In this study, we utilized transmission electron microscopy to examine the contents of fluid inclusions in halite (NaCl) and solid halite crystals collected 650 m below the surface from the Late Permian Salado Formation in southeastern New Mexico (USA). The halite has been isolated from contaminating groundwater since deposition approximately 250 Ma ago. We show that abundant cellulose microfibers are present in the halite and appear remarkably intact. The cellulose is in the form of 5 nm microfibers as well as composite ropes and mats, and was identified by resistance to 0.5 N NaOH treatment and susceptibility to cellulase enzyme treatment. These cellulose microfibers represent the oldest native biological macromolecules to have been directly isolated, examined biochemically, and visualized (without growth or replication) to date. This discovery points to cellulose as an ideal macromolecular target in the search for life on other planets in our Solar System.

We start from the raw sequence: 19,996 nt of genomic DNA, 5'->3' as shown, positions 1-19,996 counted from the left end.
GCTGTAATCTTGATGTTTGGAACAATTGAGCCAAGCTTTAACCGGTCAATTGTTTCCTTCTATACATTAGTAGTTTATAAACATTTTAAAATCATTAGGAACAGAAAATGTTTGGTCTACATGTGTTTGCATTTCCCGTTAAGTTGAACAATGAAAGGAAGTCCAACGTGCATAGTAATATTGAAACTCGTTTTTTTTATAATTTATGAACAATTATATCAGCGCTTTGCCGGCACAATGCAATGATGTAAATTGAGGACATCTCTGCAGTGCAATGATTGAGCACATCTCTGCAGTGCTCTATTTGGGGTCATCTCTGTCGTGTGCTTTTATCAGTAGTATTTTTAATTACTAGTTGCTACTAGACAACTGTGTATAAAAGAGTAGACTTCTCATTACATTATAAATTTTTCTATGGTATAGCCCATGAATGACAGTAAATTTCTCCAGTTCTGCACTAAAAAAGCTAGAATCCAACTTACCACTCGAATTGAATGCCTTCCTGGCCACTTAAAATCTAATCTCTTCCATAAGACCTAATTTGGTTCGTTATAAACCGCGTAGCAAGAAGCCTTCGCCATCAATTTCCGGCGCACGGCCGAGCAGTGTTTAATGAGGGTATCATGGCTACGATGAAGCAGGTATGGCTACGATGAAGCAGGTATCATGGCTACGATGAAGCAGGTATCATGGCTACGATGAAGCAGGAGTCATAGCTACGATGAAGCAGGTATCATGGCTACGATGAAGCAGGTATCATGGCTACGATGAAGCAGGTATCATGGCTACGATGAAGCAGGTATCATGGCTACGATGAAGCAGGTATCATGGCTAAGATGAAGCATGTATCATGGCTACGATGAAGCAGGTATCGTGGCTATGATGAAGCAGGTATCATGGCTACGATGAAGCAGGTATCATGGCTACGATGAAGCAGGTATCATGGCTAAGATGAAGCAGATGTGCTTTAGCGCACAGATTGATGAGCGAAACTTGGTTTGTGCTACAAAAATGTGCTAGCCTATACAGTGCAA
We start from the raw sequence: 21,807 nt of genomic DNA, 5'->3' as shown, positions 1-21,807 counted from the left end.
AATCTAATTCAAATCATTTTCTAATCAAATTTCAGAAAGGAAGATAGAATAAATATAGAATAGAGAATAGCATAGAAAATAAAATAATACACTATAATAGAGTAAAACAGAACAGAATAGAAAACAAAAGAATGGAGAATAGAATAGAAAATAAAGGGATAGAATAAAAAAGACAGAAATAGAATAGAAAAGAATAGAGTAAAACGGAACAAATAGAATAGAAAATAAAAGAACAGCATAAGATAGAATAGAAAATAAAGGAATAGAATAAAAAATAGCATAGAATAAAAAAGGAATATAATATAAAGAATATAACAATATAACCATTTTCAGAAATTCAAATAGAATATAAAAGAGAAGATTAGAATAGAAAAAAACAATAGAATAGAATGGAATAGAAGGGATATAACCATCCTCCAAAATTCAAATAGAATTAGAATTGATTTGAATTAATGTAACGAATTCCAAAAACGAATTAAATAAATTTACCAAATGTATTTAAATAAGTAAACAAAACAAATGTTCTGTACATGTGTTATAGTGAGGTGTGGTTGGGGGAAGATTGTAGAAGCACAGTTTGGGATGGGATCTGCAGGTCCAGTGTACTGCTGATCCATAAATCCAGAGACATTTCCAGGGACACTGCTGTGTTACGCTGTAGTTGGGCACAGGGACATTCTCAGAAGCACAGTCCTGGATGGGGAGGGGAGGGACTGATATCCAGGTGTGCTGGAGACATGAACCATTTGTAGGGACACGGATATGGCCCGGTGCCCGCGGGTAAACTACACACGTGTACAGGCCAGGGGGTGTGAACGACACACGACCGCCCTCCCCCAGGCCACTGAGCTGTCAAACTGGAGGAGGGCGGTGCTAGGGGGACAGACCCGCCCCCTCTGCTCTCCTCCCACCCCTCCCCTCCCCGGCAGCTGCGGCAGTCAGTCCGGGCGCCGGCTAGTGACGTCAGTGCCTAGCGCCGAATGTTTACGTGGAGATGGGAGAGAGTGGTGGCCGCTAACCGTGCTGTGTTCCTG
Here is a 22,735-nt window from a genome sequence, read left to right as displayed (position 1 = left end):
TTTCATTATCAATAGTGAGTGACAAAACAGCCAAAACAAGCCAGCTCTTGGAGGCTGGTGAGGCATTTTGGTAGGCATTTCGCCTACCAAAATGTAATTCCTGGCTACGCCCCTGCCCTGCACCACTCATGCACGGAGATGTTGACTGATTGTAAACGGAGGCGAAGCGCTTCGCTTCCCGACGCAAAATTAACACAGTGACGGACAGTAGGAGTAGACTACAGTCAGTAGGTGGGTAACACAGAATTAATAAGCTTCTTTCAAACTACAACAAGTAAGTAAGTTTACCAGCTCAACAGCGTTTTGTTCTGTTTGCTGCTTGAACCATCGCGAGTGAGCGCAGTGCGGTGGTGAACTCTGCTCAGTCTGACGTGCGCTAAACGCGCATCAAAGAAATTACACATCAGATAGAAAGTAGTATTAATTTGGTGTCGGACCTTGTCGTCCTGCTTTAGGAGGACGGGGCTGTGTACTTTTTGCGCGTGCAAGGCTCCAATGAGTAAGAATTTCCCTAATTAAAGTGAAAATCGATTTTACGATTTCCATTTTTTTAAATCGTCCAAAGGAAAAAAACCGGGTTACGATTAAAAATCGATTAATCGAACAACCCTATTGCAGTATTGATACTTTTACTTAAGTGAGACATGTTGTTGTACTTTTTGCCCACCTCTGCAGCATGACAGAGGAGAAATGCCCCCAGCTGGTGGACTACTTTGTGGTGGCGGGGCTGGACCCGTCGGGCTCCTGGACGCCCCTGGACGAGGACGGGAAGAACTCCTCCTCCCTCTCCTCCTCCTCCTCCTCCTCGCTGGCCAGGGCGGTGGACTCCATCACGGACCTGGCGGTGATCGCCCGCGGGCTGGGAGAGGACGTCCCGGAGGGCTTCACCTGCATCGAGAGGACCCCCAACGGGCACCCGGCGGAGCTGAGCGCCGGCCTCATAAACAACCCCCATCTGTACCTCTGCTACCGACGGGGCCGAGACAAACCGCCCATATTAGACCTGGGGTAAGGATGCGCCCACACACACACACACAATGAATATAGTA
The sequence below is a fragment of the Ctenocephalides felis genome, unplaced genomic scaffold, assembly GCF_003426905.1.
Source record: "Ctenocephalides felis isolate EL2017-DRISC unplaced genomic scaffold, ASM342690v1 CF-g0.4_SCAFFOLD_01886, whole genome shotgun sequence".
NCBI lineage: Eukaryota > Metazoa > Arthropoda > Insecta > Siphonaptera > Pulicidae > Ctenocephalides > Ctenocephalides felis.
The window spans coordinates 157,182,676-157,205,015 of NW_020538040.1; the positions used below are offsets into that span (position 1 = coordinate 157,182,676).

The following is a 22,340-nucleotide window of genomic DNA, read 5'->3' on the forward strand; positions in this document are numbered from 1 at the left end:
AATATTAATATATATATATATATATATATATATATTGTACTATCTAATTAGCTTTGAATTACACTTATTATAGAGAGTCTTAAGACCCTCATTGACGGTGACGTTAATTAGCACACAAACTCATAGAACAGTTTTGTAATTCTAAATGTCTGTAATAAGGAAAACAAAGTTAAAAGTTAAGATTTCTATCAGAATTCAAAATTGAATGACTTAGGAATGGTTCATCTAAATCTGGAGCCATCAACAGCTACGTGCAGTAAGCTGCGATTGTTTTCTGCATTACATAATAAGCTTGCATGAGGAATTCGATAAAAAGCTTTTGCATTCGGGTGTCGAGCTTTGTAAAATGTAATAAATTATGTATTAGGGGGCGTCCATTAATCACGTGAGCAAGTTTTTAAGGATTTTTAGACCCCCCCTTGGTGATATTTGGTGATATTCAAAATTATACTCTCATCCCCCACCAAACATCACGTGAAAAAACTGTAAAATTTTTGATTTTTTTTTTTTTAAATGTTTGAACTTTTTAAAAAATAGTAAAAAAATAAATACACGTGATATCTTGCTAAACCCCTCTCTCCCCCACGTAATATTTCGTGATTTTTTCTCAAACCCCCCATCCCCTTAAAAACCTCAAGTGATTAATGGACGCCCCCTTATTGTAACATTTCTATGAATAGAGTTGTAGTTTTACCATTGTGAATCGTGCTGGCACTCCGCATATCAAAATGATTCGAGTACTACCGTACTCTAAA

Modern stromatolites represent a significant resource for studying microbial ecology and evolution. A preliminary investigation was undertaken employing specific genetic probes to characterize the cyanobacteria responsible for stromatolite construction in a range of environments, including microbial mats found in Australia not previously examined with molecular methods. Isolates of cyanobacteria were collected from stromatolites in thermal springs, hypersaline lakes, and oceanic fringes on two continents. A polymerase chain reaction specific for DNA of cyanobacterial 16S rRNA was developed, the resulting products of the DNA amplification reaction were sequenced, and the data were used to infer relatedness between the isolates studied and other members of the cyanobacterial radiation. Complete sequence was generated for the region from position 27 to 408 for 13 strains of cyanobacteria associated with stromatolites. All stromatolite-derived sequences were most closely related to cyanobacteria, as indicated by local sequence alignment. It was possible to correlate genetic identity with morphological nomenclatures and to expand the phylogeny of benthic cyanobacteria. These inferences were also expanded to temporal variation in the dominant resident cyanobacterial species based on sampling of surface and core sinter laminations. Under the methods employed, only one cyanobacterial strain was detected in each sample, suggesting the possible dominance of a specific clonal population of cyanobacteria at any one time in the biota of the samples tested. The data indicate that internal core samples of a stromatolite at least 10 years old can be successfully analyzed by DNA-based methods to identify preserved cyanobacteria.